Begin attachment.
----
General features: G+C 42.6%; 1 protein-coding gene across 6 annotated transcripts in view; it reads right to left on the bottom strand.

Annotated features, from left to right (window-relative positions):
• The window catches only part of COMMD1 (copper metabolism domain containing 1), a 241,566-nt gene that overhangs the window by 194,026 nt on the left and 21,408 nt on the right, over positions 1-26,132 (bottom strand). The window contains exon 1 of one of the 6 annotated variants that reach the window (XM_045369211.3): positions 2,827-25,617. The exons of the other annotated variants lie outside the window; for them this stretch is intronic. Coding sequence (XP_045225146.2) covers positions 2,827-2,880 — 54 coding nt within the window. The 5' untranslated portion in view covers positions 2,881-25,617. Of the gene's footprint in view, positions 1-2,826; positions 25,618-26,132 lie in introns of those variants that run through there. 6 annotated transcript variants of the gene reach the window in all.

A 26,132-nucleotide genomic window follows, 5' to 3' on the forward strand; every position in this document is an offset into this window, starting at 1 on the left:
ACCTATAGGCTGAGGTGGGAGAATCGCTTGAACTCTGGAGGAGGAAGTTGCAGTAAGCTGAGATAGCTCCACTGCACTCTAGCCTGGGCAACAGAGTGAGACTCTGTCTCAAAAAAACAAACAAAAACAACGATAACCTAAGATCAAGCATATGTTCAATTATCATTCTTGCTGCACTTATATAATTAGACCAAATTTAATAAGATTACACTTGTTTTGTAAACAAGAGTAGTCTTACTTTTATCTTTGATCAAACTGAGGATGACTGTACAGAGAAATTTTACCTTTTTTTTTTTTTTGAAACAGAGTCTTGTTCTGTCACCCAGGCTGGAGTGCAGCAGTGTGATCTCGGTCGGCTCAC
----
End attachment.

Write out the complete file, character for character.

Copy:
General features: G+C 42.6%; 1 protein-coding gene across 6 annotated transcripts in view; it reads right to left on the bottom strand.

Annotated features, from left to right (window-relative positions):
• The window catches only part of COMMD1 (copper metabolism domain containing 1), a 241,566-nt gene that overhangs the window by 194,026 nt on the left and 21,408 nt on the right, over positions 1-26,132 (bottom strand). The window contains exon 1 of one of the 6 annotated variants that reach the window (XM_045369211.3): positions 2,827-25,617. The exons of the other annotated variants lie outside the window; for them this stretch is intronic. Coding sequence (XP_045225146.2) covers positions 2,827-2,880 — 54 coding nt within the window. The 5' untranslated portion in view covers positions 2,881-25,617. Of the gene's footprint in view, positions 1-2,826; positions 25,618-26,132 lie in introns of those variants that run through there. 6 annotated transcript variants of the gene reach the window in all.

A 26,132-nucleotide genomic window follows, 5' to 3' on the forward strand; every position in this document is an offset into this window, starting at 1 on the left:
ACCTATAGGCTGAGGTGGGAGAATCGCTTGAACTCTGGAGGAGGAAGTTGCAGTAAGCTGAGATAGCTCCACTGCACTCTAGCCTGGGCAACAGAGTGAGACTCTGTCTCAAAAAAACAAACAAAAACAACGATAACCTAAGATCAAGCATATGTTCAATTATCATTCTTGCTGCACTTATATAATTAGACCAAATTTAATAAGATTACACTTGTTTTGTAAACAAGAGTAGTCTTACTTTTATCTTTGATCAAACTGAGGATGACTGTACAGAGAAATTTTACCTTTTTTTTTTTTTTGAAACAGAGTCTTGTTCTGTCACCCAGGCTGGAGTGCAGCAGTGTGATCTCGGTCGGCTCAC